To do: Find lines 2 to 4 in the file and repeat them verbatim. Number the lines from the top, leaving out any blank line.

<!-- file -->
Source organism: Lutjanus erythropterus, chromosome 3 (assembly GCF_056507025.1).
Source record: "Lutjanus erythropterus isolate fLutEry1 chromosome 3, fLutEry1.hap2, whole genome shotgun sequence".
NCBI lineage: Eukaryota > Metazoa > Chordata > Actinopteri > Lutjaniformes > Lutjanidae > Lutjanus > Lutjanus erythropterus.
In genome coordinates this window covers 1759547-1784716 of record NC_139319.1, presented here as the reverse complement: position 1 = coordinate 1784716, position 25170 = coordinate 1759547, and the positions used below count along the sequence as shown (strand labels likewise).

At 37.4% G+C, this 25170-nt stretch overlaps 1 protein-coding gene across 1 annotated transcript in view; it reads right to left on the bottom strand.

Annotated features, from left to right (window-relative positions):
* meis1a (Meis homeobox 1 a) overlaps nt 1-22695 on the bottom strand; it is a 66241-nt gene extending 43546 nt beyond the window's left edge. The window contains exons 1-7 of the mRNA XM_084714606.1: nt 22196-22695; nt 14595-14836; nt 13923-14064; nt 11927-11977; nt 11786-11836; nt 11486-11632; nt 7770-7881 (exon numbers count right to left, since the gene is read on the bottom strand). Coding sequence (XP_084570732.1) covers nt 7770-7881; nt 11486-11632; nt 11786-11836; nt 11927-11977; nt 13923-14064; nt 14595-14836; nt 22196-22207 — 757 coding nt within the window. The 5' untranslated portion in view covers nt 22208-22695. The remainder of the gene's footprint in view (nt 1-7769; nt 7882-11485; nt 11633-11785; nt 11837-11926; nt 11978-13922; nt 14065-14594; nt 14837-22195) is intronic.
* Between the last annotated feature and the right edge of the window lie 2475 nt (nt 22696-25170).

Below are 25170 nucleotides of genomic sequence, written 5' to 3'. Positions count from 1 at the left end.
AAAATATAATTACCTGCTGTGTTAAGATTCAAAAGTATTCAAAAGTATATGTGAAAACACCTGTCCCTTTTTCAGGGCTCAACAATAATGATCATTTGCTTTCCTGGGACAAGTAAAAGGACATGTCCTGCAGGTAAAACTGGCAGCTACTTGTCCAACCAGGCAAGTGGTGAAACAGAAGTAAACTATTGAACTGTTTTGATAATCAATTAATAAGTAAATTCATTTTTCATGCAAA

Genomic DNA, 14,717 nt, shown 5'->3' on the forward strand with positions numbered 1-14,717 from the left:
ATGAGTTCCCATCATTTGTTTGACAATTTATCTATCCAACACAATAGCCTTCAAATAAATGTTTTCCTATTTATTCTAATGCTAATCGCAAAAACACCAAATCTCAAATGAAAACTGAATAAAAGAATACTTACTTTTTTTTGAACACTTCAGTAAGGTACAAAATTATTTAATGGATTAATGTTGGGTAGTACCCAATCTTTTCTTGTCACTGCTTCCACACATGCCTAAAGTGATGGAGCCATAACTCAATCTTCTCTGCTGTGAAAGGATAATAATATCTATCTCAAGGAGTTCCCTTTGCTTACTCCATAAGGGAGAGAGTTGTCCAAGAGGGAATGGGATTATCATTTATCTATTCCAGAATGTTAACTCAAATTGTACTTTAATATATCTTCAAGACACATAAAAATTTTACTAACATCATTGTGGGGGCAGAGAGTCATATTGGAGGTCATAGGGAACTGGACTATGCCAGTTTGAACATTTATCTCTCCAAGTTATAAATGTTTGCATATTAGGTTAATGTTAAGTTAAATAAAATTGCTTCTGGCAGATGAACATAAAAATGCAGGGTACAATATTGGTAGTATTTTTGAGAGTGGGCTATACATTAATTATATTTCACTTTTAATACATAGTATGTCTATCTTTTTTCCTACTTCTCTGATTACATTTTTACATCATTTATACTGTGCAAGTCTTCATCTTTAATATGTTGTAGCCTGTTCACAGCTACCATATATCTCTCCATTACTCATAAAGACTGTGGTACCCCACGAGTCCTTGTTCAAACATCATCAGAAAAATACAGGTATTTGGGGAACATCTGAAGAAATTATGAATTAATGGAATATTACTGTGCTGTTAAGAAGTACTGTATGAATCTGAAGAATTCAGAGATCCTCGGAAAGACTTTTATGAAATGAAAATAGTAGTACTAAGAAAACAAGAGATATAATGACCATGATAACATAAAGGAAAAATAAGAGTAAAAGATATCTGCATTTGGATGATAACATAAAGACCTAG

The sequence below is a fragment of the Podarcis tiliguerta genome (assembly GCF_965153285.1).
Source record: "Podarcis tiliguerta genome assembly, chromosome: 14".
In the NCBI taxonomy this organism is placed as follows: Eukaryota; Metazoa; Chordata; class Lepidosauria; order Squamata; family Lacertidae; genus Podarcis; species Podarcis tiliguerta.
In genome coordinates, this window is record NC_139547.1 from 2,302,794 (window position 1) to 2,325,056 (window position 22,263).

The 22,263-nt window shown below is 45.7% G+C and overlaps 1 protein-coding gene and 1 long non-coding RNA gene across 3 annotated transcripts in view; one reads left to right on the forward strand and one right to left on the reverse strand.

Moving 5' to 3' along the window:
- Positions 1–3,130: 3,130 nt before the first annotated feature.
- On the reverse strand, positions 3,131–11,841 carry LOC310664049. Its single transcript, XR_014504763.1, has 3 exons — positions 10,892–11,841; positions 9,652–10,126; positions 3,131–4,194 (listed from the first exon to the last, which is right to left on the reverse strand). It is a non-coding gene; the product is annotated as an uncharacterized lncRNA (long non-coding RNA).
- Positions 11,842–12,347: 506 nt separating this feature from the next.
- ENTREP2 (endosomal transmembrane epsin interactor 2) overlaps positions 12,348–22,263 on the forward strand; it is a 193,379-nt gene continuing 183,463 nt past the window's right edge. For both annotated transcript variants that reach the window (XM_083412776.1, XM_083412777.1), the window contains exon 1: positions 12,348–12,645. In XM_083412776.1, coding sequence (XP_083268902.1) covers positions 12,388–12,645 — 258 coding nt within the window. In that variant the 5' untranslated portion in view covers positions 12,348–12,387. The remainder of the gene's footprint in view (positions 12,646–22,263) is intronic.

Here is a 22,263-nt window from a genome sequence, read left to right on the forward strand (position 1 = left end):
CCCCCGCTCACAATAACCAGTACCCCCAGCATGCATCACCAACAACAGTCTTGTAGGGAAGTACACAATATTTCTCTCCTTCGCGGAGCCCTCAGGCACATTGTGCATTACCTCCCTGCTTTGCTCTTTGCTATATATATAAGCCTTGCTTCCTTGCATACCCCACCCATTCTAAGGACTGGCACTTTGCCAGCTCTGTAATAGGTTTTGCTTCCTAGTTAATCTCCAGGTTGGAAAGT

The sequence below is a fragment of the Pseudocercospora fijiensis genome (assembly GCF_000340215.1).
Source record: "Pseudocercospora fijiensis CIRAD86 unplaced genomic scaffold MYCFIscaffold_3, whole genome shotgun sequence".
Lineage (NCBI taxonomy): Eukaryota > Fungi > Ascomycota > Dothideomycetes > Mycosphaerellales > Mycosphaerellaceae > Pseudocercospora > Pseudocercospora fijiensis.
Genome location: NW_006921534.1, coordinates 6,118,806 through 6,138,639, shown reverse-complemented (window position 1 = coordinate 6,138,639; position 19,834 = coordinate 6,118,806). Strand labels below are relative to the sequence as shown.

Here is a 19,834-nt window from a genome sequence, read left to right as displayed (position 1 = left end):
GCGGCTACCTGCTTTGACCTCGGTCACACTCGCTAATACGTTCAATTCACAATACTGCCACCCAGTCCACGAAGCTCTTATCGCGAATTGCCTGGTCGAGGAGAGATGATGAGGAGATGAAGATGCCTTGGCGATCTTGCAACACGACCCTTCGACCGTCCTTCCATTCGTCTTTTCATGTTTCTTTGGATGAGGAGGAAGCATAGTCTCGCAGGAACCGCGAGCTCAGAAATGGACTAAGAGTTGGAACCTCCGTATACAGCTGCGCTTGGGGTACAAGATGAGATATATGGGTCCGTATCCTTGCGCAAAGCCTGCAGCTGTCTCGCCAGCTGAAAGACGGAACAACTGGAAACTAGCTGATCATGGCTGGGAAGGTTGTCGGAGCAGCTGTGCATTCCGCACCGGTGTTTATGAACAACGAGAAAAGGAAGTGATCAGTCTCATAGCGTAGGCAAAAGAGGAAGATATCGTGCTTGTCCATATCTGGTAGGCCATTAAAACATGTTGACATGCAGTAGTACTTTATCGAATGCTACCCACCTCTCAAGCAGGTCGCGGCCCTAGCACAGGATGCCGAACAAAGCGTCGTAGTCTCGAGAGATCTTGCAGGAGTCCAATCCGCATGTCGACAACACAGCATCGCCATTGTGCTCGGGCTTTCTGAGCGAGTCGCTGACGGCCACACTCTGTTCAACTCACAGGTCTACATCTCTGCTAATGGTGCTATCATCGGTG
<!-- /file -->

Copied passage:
Source record: "Lutjanus erythropterus isolate fLutEry1 chromosome 3, fLutEry1.hap2, whole genome shotgun sequence".
NCBI lineage: Eukaryota > Metazoa > Chordata > Actinopteri > Lutjaniformes > Lutjanidae > Lutjanus > Lutjanus erythropterus.
In genome coordinates this window covers 1759547-1784716 of record NC_139319.1, presented here as the reverse complement: position 1 = coordinate 1784716, position 25170 = coordinate 1759547, and the positions used below count along the sequence as shown (strand labels likewise).